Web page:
Massive flooding in Colorado in September 2013, and the concomitant landslides and debris flows, caused widespread damage across the Front Range. In the October issue of GSA Today, Jeffrey Coe, Jason Kean, Jonathan Godt, Rex Baum, and Eric Jones at the U.S. Geological Survey; David Gochis at the National Center for Atmospheric Research; and Gregory Anderson of the Boulder Mountain Fire Protection District present insights on hazard assessment gained from this extraordinary debris-flow event.
Between 9 and 13 September 2013, more than 1,100 debris flows occurred in an area of about 3,400 square kilometers, most of which were triggered by two periods of intense rainfall: one lasting 12.5 hours on 11–12 September, with a maximum 10-minute intensity of 67 mm/hour, the other lasting 8 hours on 12 September, with a maximum intensity of 39 mm/hour.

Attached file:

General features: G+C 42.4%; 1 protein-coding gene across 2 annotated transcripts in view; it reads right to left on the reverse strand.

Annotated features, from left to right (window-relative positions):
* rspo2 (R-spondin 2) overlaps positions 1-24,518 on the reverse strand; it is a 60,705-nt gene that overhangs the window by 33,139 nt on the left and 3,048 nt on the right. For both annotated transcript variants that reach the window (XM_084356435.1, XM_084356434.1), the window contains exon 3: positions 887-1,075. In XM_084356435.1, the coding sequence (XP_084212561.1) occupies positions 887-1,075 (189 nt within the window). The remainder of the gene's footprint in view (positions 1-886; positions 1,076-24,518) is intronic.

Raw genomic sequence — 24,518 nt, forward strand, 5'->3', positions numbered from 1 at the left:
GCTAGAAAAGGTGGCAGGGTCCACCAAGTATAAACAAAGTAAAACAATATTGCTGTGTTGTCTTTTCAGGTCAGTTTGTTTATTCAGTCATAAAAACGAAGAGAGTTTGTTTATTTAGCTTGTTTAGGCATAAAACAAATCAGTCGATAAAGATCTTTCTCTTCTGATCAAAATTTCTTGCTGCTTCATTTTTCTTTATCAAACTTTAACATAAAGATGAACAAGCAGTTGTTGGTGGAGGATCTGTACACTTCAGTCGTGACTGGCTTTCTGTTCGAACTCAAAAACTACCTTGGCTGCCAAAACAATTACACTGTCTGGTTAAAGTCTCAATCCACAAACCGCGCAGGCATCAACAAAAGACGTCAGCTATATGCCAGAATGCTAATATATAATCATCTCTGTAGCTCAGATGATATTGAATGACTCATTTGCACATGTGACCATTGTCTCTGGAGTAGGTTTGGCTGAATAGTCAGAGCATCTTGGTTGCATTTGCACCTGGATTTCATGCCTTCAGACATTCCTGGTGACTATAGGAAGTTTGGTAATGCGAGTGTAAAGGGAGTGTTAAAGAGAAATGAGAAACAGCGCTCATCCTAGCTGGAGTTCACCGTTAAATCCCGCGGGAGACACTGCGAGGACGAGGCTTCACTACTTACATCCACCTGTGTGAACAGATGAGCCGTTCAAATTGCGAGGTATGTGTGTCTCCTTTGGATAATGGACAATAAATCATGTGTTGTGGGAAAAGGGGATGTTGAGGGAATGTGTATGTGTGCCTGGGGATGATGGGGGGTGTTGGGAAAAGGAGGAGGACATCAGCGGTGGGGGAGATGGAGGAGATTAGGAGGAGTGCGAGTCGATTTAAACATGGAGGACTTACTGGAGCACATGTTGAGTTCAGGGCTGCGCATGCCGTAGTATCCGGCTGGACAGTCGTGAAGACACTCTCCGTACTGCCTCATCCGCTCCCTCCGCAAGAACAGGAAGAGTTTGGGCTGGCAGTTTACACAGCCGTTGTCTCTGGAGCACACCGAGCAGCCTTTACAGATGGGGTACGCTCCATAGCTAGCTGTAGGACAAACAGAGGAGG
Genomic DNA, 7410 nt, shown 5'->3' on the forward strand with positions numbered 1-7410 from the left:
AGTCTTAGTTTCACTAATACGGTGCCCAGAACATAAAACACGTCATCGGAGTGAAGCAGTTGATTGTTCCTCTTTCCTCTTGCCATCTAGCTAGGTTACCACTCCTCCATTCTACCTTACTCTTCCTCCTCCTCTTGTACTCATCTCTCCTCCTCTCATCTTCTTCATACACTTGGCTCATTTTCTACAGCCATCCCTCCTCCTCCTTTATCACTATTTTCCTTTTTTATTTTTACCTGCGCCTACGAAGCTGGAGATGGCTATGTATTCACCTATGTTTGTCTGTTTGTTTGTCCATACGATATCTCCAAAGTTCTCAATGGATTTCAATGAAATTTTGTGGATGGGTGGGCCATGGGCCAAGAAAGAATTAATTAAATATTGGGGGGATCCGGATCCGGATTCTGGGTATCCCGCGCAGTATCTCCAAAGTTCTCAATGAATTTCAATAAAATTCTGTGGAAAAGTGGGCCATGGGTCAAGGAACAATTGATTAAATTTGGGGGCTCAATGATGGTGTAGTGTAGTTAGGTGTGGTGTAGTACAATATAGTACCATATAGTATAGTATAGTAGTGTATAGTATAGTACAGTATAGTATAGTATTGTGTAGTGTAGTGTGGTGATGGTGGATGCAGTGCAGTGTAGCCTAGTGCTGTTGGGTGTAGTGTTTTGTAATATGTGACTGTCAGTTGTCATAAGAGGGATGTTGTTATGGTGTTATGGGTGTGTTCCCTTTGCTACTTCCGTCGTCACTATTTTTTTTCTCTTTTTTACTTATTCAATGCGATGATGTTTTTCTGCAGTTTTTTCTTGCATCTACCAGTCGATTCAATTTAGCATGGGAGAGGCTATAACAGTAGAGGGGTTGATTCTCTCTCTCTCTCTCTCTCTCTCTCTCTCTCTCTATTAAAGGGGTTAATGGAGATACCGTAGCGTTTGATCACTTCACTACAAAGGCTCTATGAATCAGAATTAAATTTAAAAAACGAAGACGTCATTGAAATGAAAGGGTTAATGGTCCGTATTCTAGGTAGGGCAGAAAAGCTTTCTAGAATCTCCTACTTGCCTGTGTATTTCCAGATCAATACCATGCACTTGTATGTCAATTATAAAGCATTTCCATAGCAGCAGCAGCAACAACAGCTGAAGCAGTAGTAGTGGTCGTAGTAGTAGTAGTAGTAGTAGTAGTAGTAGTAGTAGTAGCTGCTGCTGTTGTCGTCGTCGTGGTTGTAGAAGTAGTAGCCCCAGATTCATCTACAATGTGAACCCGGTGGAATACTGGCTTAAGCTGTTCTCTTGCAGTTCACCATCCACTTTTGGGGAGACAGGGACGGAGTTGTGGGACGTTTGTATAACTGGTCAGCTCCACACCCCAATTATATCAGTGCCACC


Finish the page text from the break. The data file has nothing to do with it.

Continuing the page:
Almost all of the flows were initiated on steep (greater than 25 degrees), south- and east-facing canyon and hogback slopes with upslope contributing areas of more than 3,300 square meters, the largest at elevations above 2600 m. Areal concentrations of the flows show that colluvial soils on sedimentary rocks were more susceptible than soils on crystalline rocks.
This major flooding event serves as an alert to authorities and residents in the Front Range and other interior continental areas with steep slopes. In these locations, widespread debris flows are unusual—yet their threat may be all the greater because of their infrequency.
New insights into debris-flow hazards from an extraordinary event in the Colorado Front Range , Jeffrey A. Coe et al., U.S. Geological Survey, Denver Federal Center, MS 966, Denver, Colorado 80215, USA. Pages 4-10 DOI: 10.1130/GSATG214A.1
Note : The above story is based on materials provided by Geological Society of America